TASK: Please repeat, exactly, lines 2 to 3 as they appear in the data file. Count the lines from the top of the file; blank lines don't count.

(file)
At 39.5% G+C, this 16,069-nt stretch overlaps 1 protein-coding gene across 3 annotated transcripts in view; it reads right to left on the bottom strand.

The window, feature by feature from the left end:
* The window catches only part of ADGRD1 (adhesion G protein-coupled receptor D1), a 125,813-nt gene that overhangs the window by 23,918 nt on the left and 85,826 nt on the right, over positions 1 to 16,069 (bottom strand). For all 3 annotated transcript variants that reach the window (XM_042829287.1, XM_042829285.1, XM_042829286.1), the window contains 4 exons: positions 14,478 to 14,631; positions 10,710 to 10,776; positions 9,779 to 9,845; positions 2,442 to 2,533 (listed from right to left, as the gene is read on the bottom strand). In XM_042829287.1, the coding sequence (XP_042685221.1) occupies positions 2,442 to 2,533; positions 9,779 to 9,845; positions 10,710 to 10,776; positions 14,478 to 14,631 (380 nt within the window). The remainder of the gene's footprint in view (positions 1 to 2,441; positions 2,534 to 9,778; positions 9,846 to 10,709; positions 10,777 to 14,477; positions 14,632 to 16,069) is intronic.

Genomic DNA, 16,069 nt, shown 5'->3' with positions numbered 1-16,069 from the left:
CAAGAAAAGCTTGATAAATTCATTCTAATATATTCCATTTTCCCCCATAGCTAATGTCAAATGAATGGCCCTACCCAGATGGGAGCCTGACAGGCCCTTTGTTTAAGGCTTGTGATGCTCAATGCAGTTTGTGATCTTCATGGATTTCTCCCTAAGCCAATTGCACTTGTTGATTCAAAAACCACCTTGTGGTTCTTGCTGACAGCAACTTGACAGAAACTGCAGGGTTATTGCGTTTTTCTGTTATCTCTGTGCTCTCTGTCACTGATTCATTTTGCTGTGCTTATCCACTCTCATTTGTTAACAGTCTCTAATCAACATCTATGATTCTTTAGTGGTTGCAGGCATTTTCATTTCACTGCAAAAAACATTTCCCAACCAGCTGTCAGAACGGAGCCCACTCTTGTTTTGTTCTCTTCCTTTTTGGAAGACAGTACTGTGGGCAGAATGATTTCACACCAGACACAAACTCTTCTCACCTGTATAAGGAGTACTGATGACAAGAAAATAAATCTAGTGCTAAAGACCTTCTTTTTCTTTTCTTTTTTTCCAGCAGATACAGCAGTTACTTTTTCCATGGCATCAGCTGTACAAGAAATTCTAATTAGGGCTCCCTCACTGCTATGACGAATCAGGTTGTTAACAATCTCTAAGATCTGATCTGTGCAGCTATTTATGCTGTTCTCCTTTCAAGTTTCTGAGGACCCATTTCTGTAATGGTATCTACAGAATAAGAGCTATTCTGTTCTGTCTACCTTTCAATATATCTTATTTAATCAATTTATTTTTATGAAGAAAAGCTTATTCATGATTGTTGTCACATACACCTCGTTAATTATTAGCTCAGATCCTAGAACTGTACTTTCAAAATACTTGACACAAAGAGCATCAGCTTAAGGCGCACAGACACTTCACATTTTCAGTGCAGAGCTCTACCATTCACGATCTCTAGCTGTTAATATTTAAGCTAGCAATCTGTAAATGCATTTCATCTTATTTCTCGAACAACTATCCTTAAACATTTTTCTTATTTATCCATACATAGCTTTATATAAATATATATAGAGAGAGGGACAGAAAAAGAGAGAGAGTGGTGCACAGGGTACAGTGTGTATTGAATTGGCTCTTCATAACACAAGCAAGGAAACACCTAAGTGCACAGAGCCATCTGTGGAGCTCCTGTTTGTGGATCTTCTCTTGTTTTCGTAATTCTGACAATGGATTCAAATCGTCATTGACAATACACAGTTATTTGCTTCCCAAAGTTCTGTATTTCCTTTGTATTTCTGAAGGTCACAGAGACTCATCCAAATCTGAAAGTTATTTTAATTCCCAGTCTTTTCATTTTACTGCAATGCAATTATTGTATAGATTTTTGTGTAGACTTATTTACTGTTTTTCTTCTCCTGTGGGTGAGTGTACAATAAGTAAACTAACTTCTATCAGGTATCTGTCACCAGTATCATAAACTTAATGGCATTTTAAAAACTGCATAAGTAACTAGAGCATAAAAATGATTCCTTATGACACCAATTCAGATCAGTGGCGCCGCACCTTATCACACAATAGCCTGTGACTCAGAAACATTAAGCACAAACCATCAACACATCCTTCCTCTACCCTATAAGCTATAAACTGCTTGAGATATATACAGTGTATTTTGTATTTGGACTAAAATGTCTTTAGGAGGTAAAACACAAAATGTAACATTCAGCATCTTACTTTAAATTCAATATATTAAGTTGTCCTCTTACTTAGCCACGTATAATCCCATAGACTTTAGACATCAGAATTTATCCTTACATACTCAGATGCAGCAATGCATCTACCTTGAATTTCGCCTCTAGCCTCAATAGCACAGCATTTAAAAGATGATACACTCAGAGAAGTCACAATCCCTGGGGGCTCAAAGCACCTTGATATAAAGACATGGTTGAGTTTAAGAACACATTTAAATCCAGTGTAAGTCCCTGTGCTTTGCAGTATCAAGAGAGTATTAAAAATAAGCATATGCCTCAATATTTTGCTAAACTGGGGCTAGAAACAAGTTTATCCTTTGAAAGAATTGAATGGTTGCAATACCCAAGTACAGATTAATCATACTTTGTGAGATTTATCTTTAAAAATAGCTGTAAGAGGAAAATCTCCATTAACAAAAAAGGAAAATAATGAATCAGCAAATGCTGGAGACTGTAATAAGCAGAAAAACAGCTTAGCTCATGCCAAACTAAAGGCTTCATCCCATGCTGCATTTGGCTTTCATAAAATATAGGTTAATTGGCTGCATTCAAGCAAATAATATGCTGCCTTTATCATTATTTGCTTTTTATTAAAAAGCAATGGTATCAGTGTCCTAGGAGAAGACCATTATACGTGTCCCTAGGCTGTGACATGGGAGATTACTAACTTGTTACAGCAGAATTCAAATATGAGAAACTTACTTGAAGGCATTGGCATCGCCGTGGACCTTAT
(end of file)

The window, feature by feature from the left end:
* The window catches only part of ADGRD1 (adhesion G protein-coupled receptor D1), a 125,813-nt gene that overhangs the window by 23,918 nt on the left and 85,826 nt on the right, over positions 1 to 16,069 (bottom strand). For all 3 annotated transcript variants that reach the window (XM_042829287.1, XM_042829285.1, XM_042829286.1), the window contains 4 exons: positions 14,478 to 14,631; positions 10,710 to 10,776; positions 9,779 to 9,845; positions 2,442 to 2,533 (listed from right to left, as the gene is read on the bottom strand). In XM_042829287.1, the coding sequence (XP_042685221.1) occupies positions 2,442 to 2,533; positions 9,779 to 9,845; positions 10,710 to 10,776; positions 14,478 to 14,631 (380 nt within the window). The remainder of the gene's footprint in view (positions 1 to 2,441; positions 2,534 to 9,778; positions 9,846 to 10,709; positions 10,777 to 14,477; positions 14,632 to 16,069) is intronic.